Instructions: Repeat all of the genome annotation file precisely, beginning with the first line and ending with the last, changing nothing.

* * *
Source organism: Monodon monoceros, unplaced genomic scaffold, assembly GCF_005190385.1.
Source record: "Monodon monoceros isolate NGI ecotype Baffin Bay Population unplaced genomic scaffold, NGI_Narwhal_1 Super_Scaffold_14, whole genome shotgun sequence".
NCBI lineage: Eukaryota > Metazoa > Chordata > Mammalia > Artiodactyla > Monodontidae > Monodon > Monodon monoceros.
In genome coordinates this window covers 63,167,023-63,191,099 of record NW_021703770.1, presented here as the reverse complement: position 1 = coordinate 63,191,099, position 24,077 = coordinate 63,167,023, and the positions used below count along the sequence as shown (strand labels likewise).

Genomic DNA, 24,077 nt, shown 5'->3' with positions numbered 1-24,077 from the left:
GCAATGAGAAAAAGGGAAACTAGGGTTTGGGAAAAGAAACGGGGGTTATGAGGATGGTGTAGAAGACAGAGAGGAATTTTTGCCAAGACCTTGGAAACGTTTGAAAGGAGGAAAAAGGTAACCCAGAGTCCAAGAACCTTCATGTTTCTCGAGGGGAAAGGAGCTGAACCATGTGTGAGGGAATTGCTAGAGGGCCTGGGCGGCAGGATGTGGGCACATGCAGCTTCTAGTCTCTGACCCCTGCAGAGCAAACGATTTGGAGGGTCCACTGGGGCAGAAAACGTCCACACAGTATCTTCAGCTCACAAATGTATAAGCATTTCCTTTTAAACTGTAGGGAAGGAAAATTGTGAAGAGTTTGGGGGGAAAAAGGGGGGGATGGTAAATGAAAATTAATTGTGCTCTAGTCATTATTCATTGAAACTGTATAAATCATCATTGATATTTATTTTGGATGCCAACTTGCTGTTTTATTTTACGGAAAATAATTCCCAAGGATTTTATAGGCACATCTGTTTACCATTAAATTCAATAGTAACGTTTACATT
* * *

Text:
Source organism: Monodon monoceros, unplaced genomic scaffold, assembly GCF_005190385.1.
Source record: "Monodon monoceros isolate NGI ecotype Baffin Bay Population unplaced genomic scaffold, NGI_Narwhal_1 Super_Scaffold_14, whole genome shotgun sequence".
NCBI lineage: Eukaryota > Metazoa > Chordata > Mammalia > Artiodactyla > Monodontidae > Monodon > Monodon monoceros.
In genome coordinates this window covers 63,167,023-63,191,099 of record NW_021703770.1, presented here as the reverse complement: position 1 = coordinate 63,191,099, position 24,077 = coordinate 63,167,023, and the positions used below count along the sequence as shown (strand labels likewise).

Genomic DNA, 24,077 nt, shown 5'->3' with positions numbered 1-24,077 from the left:
GCAATGAGAAAAAGGGAAACTAGGGTTTGGGAAAAGAAACGGGGGTTATGAGGATGGTGTAGAAGACAGAGAGGAATTTTTGCCAAGACCTTGGAAACGTTTGAAAGGAGGAAAAAGGTAACCCAGAGTCCAAGAACCTTCATGTTTCTCGAGGGGAAAGGAGCTGAACCATGTGTGAGGGAATTGCTAGAGGGCCTGGGCGGCAGGATGTGGGCACATGCAGCTTCTAGTCTCTGACCCCTGCAGAGCAAACGATTTGGAGGGTCCACTGGGGCAGAAAACGTCCACACAGTATCTTCAGCTCACAAATGTATAAGCATTTCCTTTTAAACTGTAGGGAAGGAAAATTGTGAAGAGTTTGGGGGGAAAAAGGGGGGGATGGTAAATGAAAATTAATTGTGCTCTAGTCATTATTCATTGAAACTGTATAAATCATCATTGATATTTATTTTGGATGCCAACTTGCTGTTTTATTTTACGGAAAATAATTCCCAAGGATTTTATAGGCACATCTGTTTACCATTAAATTCAATAGTAACGTTTACATT